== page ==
Principal Investigator: Dr Maja Halilovic-Pastuovic

Slándáil (2014-2017)

Slándáil: the Impact of Social Media in Emergencies - Capability Project investigates cost-effective and ethically correct ways in which social media information can be used to enhance the performance of emergency management systems. The Slándáil Project is a collaborative project between the Schools of Ecumenics and Computer Science & Statistics at Trinity, and involves universities in Padua, Leipzig and Ulster together with first responders and technology providers in Italy, Germany, Ireland and the UK. ISE undertakes and oversees key ethical and human rights aspects concerning the societal impact of using social media during natural disaster emergencies.

Principal Investigators: Dr Carlo Aldrovandi and Dr Damien Jackson

Women Religious: Witness Seminars - Remembering the Conflict In and About Northern Ireland (2015-ongoing)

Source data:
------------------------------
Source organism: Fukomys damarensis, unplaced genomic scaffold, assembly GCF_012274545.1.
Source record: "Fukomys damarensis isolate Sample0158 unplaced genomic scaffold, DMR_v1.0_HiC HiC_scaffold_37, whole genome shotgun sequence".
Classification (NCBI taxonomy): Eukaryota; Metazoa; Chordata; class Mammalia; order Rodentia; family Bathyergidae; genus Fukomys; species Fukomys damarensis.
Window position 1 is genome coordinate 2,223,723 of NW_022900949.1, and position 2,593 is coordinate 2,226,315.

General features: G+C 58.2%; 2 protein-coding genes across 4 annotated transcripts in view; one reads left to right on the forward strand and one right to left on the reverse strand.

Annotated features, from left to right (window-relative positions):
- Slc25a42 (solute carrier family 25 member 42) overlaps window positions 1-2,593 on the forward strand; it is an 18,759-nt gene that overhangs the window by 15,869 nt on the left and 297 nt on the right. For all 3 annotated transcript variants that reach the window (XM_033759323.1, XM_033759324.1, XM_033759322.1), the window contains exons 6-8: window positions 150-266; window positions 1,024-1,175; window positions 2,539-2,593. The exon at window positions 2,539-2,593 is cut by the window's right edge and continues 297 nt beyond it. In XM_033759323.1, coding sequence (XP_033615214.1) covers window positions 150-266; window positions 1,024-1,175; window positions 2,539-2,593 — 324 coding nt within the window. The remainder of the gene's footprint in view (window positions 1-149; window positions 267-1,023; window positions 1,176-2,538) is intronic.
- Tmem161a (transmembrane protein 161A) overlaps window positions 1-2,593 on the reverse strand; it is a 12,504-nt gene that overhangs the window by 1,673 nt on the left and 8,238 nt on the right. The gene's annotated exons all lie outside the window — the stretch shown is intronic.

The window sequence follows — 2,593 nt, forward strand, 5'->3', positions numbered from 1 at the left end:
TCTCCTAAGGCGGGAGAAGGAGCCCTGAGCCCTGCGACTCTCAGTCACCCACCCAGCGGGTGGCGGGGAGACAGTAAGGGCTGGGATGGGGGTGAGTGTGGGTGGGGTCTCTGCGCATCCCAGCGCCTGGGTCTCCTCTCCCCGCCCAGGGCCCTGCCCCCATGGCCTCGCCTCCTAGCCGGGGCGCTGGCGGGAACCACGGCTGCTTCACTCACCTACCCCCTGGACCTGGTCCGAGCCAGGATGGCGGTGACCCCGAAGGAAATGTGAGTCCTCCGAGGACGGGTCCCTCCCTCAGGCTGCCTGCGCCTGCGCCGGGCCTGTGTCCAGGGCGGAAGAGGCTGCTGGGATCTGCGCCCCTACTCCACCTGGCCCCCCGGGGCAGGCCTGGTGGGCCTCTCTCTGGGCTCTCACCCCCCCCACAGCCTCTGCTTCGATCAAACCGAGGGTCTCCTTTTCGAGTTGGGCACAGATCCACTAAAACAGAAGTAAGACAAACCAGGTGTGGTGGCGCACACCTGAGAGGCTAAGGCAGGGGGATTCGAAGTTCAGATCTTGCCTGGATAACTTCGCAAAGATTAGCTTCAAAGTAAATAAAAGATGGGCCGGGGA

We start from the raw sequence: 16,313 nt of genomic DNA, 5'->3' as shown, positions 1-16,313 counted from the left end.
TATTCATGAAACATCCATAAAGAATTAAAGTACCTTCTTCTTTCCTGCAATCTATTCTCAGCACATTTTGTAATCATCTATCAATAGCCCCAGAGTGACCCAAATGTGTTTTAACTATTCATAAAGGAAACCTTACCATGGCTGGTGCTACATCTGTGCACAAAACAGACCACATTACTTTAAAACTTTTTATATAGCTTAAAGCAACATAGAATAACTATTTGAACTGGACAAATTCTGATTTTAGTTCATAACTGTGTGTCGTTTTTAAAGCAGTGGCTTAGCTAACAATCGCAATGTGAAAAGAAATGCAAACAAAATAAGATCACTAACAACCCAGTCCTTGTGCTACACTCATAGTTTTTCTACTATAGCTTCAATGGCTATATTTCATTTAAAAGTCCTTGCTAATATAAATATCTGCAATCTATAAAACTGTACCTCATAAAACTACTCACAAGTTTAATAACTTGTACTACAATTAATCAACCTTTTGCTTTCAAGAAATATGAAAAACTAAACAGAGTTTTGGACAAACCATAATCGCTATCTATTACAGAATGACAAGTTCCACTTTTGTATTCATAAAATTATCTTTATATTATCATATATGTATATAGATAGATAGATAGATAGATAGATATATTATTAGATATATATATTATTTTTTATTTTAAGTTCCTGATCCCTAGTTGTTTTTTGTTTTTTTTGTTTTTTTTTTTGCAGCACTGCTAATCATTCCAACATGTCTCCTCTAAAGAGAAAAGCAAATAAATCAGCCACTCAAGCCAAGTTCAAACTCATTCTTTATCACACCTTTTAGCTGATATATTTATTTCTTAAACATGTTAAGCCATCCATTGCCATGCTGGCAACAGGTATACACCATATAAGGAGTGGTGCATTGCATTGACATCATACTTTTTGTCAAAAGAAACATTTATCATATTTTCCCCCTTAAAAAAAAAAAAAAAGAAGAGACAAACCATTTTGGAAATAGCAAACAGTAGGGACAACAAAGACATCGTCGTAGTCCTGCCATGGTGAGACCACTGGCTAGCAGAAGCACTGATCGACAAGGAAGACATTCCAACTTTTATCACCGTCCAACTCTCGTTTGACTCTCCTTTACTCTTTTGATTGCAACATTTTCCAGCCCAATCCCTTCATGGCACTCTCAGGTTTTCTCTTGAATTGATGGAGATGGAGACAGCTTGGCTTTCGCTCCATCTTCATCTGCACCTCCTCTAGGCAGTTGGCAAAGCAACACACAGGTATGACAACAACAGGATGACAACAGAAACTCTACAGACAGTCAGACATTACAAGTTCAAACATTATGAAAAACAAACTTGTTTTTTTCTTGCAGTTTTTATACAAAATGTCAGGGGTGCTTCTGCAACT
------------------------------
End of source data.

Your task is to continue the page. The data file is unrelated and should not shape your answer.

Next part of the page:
Women Religious: Witness Seminars focus on witness testimony. Witness testimony has a vital role in contributing to the academic integrity required for a comprehensive understanding of the years of the conflict in and about Northern Ireland. Women's voices have until recently been missing from the discourse, and only recently have community-based projects begun to remedy this via witness and archiving projects within cultural communities. This project works by convening, filming and archiving witness statements from women of faith, and initially, from female members of Catholic religious orders who lived and worked within and across various contexts in the years of violent conflict and subsequent transition. As such Witness Seminars complement and enrich academic data and archives by drawing on the indispensable knowledge of those who were actively involved with pastoral, community or educational activities within and between communities, often alongside those living in areas affected by violence - personally and structurally. The research project is led by Dr Dianne Kirby (Dept of History, Ulster Univ.) and Prof. Lisa Isherwood (Institute for Theological Partnerships, University of Winchester), in collaboration with Dr Geraldine Smyth, Irish School of Ecumenics, Trinity College Dublin, and Dr Jolene Mairs Dyer, (Media, Film and Journalism, Ulster University).